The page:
3D Printing Startups of the Year 2017
Every month, 3Dnatives interviews 3D printing startups that are working on something innovative in the 3D printing sector. These startups range from manufacturer Markforged, to metal 3D printer manufacturer Desktop Metal, to bio-printing firm Aspect Biosystems. We summarised the year’s interviews with these firms in this list of our 3D printing startups of the year.
January: OWA 3D
OWA 3D is a startup belonging to the French Armor corporation. They have set themselves the task of producing new printing materials from plastic waste such as old yoghurt pots, ski boots or printing cartridges. The result is filament for 3D printing, thus saving resources and contributing to environmental protection. Full article here.
In February we introduced Markforged who developed a 3D printer that prints plastic components with integrated carbon fibers. This provides the printed object with large amounts of strength and stability. To manufacture engine components and other wear-resistant parts, Markforged developed the Metal X. The Metal X can print metals, such as stainless steel. More information about the technology behind it and more information about this start-up can be found here.
ONO seemed like a promising company when we interviewed them in March. However, since our article, ONO have struggled to release the products that they raised over $2M on Kickstarter to produce. As of December 2017 the company has revealed they have started to get certification to send these products out, but this update was only released a year after the campaign finished. Therefore, we do not want to discuss ONO’s products as we no longer believe them to be a legitimate trading company with a realistic product. You can check the latest updates here.
This year we have reported a lot about the bio-printing. One company active in this area is the French start-up BIOMODEX. This start-up uses 3D printing to print models of 3D synthetic organs so doctors can practice surgeries. This helps significantly reduce the number of treatment errors during surgery. For more information about BIOMODEX and its interview, click here.
May: Voodoo Manufacturing
Voodoo Manufacturing is a New York start-up that has a factory with over 160 Makerbot 3D printers working day and night. A robotic arm replaces print beds leading to a 400% production increase. In this 3D micro-factory, the company creates large numbers of models for private individuals and small businesses. The interview with Voodoo Manufacturing can be found here.
In June, we interviewed start-up Wiivv, who create shoes, insoles, orthopaedics, and sports equipment. Using 3D scanning technology from a smartphone, an image of the foot can be created and 3D printed into bespoke soles. More information about Wiivv can be found here.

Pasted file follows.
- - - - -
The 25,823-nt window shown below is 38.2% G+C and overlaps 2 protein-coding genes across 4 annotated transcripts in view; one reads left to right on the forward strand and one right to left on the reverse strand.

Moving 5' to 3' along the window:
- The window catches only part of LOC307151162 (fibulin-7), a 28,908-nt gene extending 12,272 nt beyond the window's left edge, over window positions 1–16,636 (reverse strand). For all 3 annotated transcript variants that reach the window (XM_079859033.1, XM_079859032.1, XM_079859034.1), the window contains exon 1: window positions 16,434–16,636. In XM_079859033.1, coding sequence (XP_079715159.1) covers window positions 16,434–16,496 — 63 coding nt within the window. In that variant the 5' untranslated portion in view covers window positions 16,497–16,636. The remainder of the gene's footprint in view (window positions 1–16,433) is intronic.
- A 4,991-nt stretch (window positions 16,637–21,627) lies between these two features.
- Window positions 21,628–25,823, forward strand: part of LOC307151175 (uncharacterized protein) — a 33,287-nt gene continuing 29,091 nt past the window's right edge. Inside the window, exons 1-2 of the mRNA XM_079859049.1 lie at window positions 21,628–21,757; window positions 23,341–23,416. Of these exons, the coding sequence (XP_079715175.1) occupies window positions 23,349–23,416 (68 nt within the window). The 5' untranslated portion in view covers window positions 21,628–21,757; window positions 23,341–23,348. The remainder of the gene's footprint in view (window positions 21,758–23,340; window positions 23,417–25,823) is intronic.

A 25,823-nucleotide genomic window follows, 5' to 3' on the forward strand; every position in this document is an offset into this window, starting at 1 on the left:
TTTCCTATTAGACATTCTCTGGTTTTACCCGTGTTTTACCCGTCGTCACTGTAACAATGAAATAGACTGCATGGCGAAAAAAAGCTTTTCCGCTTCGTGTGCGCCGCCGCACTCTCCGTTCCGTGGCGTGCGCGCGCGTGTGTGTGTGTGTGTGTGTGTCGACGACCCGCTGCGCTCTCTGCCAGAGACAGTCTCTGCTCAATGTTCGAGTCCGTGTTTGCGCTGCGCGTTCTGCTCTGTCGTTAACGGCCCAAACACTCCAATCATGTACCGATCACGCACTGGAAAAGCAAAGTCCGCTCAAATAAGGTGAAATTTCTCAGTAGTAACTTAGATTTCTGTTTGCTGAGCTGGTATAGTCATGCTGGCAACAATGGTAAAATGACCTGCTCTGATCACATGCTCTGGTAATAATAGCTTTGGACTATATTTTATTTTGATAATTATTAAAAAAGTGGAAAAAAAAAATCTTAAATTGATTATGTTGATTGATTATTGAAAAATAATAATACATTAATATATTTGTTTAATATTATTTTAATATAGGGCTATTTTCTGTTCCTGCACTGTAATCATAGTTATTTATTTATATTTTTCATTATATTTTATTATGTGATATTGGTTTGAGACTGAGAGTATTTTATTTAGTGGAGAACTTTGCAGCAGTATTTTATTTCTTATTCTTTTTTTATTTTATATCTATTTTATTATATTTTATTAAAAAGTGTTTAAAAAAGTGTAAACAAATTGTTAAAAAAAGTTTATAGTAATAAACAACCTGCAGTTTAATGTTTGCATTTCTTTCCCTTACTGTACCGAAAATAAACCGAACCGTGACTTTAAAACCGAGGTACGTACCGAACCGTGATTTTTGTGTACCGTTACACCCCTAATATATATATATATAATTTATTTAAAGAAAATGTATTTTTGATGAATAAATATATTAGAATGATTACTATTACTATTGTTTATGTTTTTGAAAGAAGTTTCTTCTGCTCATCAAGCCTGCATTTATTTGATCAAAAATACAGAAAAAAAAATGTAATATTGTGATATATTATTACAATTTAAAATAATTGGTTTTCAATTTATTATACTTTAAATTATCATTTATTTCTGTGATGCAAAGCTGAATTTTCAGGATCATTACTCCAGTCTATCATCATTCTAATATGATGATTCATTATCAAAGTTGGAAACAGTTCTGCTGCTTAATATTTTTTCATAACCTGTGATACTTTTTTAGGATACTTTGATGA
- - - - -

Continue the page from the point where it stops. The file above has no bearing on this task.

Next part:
July: Desktop Metal
3D printing with metals is currently on the rise, shown by HP’s recent announcements. This isn’t only in large companies, small start-ups are also sensing the opportunity. One of these startups is Desktop Metal, who recently released the Studio System. With its Studio System, the company offers a solution for metal printing in the office. According to Desktop Metal, this system is 10X cheaper and does not need powder or laser. More information can be found here.
In August, we interviewed Xometry who provide a platform for engineers, architects, and manufacturers. This platform allows people to upload CAD files to calculate prices for various manufacturing processes and materials. The platform then makes contact with a nearby business that prints the object for them. Further information about this platform can be found here.
September: Aspect Biosystems
Aspect Biosystems are a 3D bio-printing company. This Vancouver-based startup has developed the so-called Lab-on-a-Printer technology, as well as developed 3D printed tissue for transplantation and drug testing. Details and more information about this company can be found in our detailed interview with Aspect Biosystems here.
October: Livrea Yachts
In October, we interviewed Italian start-up Livrea, who aim to produce sailing yacht to participate in the important regatta, the MINI TRANSAT 2019. This regatta covers 4000 miles/6400km from the north of France to South America. You can read the full interview with Livrea here.
We spoke to French startup AnatomikModeling in November, who specialise in tailor-made surgical implants based on a patient’s individual 3D data. These implants are now used by surgeons to train them prior to real surgeries. You can find more information on this topic here.
December: Layer One
December’s startup of the month was Layer One who created a hybrid FDM and SLA 3D printer called the Atom 3. We interviewed Layer One about how the hybrid printer idea came about, the benefits, and how the transition between SLA and FDM technologies works. The full article can be found here.
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